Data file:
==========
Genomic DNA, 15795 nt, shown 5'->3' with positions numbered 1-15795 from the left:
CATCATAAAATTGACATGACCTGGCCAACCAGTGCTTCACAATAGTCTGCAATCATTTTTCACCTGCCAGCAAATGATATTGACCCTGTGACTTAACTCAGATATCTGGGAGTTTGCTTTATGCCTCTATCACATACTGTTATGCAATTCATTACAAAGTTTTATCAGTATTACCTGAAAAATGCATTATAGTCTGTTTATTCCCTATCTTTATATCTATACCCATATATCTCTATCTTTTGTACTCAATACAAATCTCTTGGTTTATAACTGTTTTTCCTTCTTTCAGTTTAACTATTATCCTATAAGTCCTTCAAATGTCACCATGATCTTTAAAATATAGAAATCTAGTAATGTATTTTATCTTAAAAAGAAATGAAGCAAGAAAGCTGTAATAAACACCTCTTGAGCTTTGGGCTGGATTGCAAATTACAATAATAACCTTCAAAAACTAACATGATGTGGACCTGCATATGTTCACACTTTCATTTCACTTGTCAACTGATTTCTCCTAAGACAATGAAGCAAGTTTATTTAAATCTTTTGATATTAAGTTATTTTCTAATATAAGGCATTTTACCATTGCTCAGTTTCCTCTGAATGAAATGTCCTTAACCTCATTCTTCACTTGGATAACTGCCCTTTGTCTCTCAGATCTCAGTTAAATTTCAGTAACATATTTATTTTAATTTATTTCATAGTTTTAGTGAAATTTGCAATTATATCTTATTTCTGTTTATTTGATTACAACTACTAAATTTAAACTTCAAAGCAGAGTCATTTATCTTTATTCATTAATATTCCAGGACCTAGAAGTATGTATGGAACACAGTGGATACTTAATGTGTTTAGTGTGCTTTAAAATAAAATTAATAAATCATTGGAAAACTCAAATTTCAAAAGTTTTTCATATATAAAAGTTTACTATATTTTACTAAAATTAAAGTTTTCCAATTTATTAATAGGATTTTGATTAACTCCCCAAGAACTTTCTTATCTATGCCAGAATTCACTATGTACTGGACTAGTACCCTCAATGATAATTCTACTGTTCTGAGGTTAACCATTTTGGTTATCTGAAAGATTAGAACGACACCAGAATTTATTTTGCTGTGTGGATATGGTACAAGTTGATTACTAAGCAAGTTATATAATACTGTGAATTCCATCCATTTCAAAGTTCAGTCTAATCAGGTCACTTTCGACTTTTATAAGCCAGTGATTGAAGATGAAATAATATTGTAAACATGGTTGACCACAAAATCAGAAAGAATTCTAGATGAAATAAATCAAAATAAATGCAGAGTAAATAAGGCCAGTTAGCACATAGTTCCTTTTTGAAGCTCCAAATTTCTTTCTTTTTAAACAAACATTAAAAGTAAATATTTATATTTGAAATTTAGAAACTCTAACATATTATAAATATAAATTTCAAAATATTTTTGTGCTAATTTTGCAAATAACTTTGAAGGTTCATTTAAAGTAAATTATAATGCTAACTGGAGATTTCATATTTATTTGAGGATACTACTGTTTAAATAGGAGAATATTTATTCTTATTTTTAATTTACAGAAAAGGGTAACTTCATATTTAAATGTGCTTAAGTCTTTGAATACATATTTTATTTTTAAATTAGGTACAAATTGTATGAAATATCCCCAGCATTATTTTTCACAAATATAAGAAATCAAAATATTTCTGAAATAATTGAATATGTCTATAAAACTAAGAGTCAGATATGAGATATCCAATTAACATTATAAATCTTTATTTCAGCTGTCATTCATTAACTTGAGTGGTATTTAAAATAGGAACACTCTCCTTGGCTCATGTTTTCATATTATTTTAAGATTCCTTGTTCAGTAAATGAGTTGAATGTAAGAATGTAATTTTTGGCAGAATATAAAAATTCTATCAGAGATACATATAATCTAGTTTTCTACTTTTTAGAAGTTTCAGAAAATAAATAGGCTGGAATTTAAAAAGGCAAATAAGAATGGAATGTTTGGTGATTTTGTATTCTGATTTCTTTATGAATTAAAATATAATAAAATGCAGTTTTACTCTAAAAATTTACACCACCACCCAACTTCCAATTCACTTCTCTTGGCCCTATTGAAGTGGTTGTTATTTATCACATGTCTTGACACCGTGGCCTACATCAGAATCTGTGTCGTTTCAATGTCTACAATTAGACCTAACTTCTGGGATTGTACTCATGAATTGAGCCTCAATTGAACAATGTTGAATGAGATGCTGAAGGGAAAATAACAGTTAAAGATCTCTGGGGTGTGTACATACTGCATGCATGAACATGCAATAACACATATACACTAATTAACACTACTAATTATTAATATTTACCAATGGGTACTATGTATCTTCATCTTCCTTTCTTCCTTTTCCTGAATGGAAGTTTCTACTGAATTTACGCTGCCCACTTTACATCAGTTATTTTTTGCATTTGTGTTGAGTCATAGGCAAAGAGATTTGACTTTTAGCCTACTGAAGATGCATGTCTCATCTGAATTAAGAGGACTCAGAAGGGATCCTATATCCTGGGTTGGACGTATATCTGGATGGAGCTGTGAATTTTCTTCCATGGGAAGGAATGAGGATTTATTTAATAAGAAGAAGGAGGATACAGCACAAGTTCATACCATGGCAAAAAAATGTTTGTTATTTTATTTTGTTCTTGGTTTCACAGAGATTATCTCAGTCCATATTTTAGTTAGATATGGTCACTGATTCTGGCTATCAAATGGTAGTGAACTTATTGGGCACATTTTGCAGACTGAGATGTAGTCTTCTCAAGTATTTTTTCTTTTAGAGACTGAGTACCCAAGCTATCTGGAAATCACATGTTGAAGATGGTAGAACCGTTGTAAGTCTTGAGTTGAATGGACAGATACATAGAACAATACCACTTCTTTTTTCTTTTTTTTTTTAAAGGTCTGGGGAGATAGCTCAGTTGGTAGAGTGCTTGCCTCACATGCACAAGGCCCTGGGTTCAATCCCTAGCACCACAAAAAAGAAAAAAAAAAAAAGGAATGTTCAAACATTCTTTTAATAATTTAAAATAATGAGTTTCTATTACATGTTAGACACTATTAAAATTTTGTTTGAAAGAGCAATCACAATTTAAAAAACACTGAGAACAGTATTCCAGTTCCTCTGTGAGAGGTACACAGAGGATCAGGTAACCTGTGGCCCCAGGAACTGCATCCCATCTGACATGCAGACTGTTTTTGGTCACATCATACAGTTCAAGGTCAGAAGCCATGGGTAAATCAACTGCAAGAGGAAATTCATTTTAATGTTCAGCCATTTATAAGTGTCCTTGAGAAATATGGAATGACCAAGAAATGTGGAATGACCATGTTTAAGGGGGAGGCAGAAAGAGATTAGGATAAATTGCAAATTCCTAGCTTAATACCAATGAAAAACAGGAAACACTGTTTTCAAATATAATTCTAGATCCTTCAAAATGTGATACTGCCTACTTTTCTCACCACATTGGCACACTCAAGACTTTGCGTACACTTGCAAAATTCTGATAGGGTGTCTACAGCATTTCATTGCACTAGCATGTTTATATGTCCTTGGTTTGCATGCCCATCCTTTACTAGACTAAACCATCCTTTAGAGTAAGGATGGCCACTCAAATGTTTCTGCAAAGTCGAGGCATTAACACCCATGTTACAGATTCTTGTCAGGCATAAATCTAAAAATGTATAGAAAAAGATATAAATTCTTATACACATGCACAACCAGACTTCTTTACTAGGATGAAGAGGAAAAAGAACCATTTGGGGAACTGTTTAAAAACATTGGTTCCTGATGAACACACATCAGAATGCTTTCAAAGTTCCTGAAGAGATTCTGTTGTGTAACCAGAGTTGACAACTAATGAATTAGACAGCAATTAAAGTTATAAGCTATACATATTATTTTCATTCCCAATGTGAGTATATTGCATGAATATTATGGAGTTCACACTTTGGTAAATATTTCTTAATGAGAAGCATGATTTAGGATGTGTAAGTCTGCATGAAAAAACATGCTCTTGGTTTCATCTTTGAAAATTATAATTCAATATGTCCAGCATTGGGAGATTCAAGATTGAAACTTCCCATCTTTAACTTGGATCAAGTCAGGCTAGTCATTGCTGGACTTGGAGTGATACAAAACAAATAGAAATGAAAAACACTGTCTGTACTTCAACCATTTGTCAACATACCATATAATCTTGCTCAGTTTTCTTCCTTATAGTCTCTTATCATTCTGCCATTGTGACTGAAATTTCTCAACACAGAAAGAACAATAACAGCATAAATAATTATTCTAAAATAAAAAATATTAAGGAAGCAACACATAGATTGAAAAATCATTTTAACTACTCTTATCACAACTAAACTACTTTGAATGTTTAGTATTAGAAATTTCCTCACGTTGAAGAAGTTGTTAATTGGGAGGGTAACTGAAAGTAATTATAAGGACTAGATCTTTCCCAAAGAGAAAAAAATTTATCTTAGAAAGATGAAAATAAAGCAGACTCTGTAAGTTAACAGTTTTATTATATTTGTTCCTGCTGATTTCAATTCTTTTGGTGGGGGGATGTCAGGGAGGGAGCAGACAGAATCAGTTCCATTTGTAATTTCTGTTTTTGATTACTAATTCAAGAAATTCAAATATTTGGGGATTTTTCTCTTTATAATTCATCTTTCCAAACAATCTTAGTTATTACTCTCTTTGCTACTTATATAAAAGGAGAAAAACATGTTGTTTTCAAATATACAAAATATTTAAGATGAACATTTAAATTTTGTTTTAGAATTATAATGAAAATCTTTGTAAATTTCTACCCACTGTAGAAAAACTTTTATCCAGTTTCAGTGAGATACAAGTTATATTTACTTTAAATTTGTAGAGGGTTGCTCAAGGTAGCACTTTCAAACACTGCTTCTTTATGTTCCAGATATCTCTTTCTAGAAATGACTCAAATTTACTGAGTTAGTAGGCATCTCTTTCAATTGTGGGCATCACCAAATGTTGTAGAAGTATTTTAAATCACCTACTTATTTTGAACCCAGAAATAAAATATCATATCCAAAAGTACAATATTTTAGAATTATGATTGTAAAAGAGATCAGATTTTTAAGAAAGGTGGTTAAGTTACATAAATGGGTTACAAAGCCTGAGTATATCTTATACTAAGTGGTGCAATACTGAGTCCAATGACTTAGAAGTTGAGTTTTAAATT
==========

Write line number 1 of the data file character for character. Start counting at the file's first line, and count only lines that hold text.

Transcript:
Genomic DNA, 15795 nt, shown 5'->3' with positions numbered 1-15795 from the left: